The Augustinian Cannons of Notre Dame de Sion
I have mentioned before that the main premise behind Baigent, Leigh and Lincoln’s book – The Holy Blood and the Holy Grail was to demonstrate the existence of a great secret, which entailed the bloodline of Jesus and Mary Magdalene continuing on through the Merovingian Kings of France and into the royal families of Europe. As we now know, Pierre Plantard in collaboration with Gerard de Sede fabricated the existence of the secret society they called the ‘Prieure de Sion’ (Priory of Sion) and led Baigent, Leigh and Lincoln along in what turned out to be a wild goose chase. In doing so, the authors themselves became unwitting partners in this misinformation spinning exercise. Laura herself gives an account of this in her series ‘The Grail Quest and The Destiny of Man’*.
However, as I have said before, this does not invalidate the considerable research that the three authors did when writing The Holy Blood and the Holy Grail
and their follow-up books, some of which information I have quoted in earlier articles. As I have previously said, the authors may have unwittingly uncovered a greater mystery in the same way that the TV writers and producers of Alternative 3
did. Indeed, when looking at some of the names that Plantard and de Sede gave as Masters of the Priory of Sion, Laura noted how a number of them appeared to be people connected with alchemy, including Nicolas Flamel, Robert Fludd, Robert Boyle and Isaac Newton. In J. Valentin Andrea, you also have someone who is connected to the 17th century Rosicrucians. When you connect this finding with the part that Nicolas Poussin’s painting of the Shepherds of Arcadia plays in the mystery of Rennes-le-Château, then the Rosicrucian connection becomes even stronger. In some ways, you could argue that the fictional Priory of Sion may well be just a smokescreen for the Rosicrucians.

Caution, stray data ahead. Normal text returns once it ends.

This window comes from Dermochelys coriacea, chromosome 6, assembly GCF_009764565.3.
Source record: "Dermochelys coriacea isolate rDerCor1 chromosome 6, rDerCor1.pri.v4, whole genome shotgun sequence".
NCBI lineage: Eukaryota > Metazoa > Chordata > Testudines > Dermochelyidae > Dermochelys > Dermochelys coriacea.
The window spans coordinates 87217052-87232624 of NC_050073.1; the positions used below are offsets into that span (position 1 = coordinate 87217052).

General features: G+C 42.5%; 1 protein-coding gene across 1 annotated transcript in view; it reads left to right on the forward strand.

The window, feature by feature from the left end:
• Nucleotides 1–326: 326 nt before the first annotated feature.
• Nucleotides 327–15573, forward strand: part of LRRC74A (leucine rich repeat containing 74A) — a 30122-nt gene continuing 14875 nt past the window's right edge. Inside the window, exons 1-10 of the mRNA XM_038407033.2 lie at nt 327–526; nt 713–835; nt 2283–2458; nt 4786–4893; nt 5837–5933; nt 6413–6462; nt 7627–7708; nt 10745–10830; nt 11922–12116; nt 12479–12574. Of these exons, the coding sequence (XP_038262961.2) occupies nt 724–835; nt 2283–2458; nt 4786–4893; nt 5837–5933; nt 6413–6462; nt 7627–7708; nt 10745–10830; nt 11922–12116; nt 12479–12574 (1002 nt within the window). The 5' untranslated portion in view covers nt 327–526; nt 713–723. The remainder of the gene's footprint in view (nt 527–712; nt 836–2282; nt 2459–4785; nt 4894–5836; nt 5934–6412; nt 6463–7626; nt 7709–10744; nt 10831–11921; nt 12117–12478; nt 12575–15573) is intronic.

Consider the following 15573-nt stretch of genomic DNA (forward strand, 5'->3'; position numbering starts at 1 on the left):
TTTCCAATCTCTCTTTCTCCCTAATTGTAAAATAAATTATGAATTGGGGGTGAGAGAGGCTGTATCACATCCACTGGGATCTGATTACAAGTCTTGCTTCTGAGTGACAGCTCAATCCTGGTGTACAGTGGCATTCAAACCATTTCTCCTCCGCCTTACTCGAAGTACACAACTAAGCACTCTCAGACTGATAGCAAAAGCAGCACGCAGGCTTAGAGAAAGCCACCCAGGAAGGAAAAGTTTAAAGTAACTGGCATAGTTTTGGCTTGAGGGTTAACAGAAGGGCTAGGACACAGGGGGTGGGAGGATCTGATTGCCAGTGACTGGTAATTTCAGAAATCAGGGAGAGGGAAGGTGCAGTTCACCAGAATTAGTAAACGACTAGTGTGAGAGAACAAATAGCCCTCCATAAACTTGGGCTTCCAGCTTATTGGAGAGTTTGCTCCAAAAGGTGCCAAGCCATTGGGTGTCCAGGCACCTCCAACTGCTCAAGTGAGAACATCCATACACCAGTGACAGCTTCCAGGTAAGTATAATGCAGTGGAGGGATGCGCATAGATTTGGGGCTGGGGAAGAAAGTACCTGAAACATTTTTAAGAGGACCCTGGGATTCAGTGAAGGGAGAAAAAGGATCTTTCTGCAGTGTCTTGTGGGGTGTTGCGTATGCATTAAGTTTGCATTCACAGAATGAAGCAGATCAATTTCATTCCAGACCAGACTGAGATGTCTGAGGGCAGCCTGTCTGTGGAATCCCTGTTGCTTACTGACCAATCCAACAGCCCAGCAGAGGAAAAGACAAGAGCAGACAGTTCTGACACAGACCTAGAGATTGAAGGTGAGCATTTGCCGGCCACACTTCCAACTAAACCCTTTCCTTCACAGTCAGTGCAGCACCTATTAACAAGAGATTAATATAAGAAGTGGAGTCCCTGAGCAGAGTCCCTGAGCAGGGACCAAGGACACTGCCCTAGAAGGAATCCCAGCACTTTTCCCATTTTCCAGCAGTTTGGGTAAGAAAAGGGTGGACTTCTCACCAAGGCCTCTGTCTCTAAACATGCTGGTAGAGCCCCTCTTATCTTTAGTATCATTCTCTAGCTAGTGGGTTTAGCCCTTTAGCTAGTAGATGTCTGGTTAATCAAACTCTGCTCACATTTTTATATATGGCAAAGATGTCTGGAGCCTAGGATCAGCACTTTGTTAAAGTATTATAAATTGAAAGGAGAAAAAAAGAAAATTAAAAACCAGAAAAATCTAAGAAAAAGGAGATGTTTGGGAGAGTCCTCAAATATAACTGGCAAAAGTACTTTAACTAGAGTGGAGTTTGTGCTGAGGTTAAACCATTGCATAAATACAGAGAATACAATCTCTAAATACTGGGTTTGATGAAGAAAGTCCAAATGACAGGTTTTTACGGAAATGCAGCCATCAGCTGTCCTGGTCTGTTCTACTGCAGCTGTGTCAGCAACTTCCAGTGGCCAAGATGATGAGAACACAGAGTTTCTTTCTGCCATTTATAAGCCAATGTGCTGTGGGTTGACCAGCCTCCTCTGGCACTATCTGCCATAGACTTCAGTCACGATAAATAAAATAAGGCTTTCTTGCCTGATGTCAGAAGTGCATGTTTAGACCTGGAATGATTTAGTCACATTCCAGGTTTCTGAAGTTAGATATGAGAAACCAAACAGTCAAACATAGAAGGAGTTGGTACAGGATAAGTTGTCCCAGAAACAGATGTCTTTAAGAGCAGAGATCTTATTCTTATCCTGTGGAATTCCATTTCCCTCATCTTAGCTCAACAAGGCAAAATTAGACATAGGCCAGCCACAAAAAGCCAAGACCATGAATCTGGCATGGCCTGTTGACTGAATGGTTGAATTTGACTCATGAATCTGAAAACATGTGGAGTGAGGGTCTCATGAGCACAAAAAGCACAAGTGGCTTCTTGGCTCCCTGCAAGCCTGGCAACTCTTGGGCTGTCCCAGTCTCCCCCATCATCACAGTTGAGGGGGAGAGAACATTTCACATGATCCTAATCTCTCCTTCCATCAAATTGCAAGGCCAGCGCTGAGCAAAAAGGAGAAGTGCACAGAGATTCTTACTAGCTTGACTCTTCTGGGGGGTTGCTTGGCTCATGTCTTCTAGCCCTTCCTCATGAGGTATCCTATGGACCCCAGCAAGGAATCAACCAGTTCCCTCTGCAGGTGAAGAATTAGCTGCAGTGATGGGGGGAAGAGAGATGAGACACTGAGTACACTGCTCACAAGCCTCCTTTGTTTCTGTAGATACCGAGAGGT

Although no one can discover a society going by the name of the Priory of Sion outside of Plantard and de Sede’s fabricated documentation, there was most definitely an organisation that went by the name of the Order of Sion. As Laura has noted:
“After Jerusalem fell to Godfroi de Bouillon in 1099, an abbey devoted to Notre Dame du Mont de Sion was built on the hill of Sion to the south of Jerusalem; it is referred to in later documents and figures in several views of the city. A Father Vincent, writing in 1698, (notice that this is over 500 years after) says:
“There were in Jerusalem during the Crusades… knights attached to the Abbey of Notre Dame de Sion who took the name of Chevaliers de l’Order de Notre Dame de Sion
R. Rohricht, in his Regesta regni Hierosolymitani (Roll of the kings of Jerusalem), written in 1893 (over 800 years after the fact) cites two charters: one of 1116 by Arnaldus, prior of Notre Dame de Sion, and one of 1125, in which Arnaldus’s name appears with that of Hugues Payen, the first Grand Master of the Temple. The existence of the Abbey of Sion, at least until 1281, is attested to by E.-G. Rey in a paper in the proceedings of the French National Society of Antiquaries (1887), which lists the abbots who administered the abbey’s property in Palestine.
All of these “proofs” were dug up by Lincoln et al, after great exertions to discover the validity of the claims of Pierre Plantard. But, these VERY LATE documents are the ONLY historical documentation of the possible existence of a Prieure de Sion. Everything else that refers to such an organization finds its origin in those highly suspect “publications” deposited in the Bibliotheque Nationale that all seem to lead back to a single source – possibly Pierre Plantard himself – and handily brought to Lincoln’s attention by Gerard de Sede.